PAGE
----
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Solidarity with the police?

Jamie Potter is a graduate in Journalism and Politics, a member of the Labour Party and his blog can be found here.

Today the police made noises about taking to the streets to protest against impending job cuts. Not nice when the shoe’s on the other foot, is it?

Guy Aitchison asked on Twitter whether people would be joining them. Cue much pondering on and my conclusion that no, I won’t be supporting the police. This isn’t so much to do with the idea they’re the enduring violent arm of the state, though admittedly that is part of the reason, but more because of the most recent violence meted out to protesters regardless of any provocation, simply for being there.

At some of the student protests before Christmas, notably those on the day of the actual vote on tuition fees, the police sought from the outset to curtail and control any act of dissent, whether it was a civil march or something more fluid; whether the participants were anonymous or unmasked, young or old alike. This is not a new occurrence – it’s happened countless times before around the country. I first experienced it at the G20 meeting in London where I was kettled, stopped and searched and narrowly avoided being subject to a police raid in the squat I stayed in overnight. I’ve already written (angrily) about my distrust of the police. The point is, this dangerous attitude towards protesters remains and appears unlikely to change anytime soon, so why should I support them? What’s to say this support will go without thanks when I next face them on the streets? Will we receive solidarity in return?

I understand that sounds a bit them and us. I recognise police officers are still individuals and many don’t subscribe to the authoritarian, bullies in uniform attitude that is so prevalent throughout the various factions of the police. So this is why I also won’t be ‘kettling’ the police. It sounds like a fun idea and I actually got a little excited when I saw somebody suggest it on Twitter. But as individuals officers have a right to protest, even if it’s to protect jobs I’m at odds with. I guess I’m taking the moral stance here by appreciating and accepting that. I wouldn’t like to think that targeting police protests may put off the rank and file from one day dissenting and standing up for my ideas too. So I won’t stand in solidarity but I’m quite happy to ignore them.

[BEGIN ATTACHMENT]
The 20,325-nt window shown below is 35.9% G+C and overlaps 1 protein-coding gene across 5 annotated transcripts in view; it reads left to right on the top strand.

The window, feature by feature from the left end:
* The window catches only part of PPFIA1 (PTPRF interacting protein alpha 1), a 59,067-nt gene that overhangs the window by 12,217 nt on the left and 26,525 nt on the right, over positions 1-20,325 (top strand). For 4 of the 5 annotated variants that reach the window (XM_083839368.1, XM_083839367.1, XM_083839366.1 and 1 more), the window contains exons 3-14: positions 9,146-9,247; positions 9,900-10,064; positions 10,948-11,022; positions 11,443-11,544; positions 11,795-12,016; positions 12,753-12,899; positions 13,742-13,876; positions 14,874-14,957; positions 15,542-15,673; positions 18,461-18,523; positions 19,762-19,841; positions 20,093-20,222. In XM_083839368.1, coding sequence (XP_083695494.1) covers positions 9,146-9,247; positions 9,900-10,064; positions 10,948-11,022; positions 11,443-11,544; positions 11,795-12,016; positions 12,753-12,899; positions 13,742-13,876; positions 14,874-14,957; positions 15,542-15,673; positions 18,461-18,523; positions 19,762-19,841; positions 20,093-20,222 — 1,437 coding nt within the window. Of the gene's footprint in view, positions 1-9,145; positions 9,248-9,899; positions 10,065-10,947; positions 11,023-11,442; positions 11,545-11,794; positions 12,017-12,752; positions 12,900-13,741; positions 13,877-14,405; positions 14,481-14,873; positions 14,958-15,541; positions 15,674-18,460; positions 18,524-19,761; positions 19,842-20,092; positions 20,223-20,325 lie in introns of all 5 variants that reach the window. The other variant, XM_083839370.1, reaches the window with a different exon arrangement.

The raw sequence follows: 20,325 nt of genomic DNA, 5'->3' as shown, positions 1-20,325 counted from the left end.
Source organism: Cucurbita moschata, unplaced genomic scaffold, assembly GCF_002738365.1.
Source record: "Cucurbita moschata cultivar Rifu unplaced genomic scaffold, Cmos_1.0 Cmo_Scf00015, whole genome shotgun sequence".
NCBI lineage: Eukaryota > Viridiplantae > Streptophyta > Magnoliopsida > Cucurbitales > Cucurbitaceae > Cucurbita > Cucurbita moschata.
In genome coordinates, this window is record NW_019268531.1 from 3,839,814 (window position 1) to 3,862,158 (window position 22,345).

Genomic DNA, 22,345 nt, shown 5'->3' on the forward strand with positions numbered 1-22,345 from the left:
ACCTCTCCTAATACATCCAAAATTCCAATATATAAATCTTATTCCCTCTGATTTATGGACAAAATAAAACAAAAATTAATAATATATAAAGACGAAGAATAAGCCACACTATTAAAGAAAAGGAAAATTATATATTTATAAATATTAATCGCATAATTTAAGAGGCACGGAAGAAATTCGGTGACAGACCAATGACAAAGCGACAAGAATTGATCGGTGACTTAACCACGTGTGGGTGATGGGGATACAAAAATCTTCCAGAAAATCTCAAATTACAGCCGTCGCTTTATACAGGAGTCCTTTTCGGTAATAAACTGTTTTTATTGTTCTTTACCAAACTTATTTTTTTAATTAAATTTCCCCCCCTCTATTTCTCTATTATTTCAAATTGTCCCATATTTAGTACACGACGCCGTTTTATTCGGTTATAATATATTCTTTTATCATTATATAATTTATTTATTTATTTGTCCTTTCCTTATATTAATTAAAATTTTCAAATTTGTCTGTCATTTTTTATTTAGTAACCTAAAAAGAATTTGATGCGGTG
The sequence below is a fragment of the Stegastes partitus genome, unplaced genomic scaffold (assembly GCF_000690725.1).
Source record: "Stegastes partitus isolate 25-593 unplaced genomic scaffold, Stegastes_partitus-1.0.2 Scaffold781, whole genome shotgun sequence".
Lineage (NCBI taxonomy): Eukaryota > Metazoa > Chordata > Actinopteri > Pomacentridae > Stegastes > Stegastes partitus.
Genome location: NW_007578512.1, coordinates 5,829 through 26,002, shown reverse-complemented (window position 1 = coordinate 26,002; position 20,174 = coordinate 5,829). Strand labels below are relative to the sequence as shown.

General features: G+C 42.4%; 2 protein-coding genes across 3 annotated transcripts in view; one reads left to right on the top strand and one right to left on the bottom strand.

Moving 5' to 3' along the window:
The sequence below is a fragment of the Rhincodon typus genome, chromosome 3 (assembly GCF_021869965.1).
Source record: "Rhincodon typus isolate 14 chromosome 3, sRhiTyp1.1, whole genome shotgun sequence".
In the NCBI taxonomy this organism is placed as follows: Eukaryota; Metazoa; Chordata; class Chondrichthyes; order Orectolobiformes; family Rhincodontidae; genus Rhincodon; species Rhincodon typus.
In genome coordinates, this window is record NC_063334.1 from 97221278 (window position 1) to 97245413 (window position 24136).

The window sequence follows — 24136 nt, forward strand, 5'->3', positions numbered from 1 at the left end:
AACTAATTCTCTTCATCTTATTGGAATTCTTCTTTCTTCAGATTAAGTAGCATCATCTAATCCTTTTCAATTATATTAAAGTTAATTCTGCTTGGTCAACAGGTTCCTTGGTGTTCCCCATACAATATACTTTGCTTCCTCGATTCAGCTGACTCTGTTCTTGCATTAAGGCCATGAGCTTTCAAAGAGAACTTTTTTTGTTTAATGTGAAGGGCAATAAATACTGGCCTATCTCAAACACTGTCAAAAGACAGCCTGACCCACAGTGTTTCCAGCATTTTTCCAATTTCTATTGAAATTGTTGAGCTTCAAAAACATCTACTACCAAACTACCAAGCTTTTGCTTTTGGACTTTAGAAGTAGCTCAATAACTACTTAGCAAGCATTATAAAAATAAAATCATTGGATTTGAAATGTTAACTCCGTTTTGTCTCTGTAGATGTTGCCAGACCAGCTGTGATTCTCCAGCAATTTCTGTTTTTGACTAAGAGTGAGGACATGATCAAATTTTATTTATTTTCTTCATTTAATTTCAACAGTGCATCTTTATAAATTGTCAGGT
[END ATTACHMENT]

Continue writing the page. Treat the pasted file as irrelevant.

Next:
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Filed under: Activism, Law and Order, ,

Loose Cannons…..

Cory Hazlehurst blogs at Paperback Rioter.

A note of warning: one of the pictures on this article isn’t nice. If you’re a bit squeamish, then be prepared to scroll past it rather quickly.

At the moment it’s hard to know for certain whether “Britain’s most liberal government ever” (© Nick Clegg) will allow police to use water cannon on protesters. Home Secretary Theresa May at first said that she would not intervene to stop police from using them, then appeared to rule the prospect out.

However, police officers appear to still be in favour of using water cannons. A recent opinion poll found that 69% supported their use against protesters, as against 23% who thought it unacceptable.

Most on the left are rightly shocked that a government could even consider such tactics against peaceful protesters. There are a number of issues with using water cannons.

Firstly, the fact that soaking people in water and then kettling them – forcing them to stand in the freezing cold for hours at a time, without letting people in and out – is obviously detrimental to the health of protestors. Imagine if this happened in the freezing temperatures we have at the moment. People could easily catch pneumonia.

There’s also the fact that if you are hit by a water cannon directly in the face, the consequences can be absolutely horrific. Via The Third Estate I came across this:

(and here comes the picture)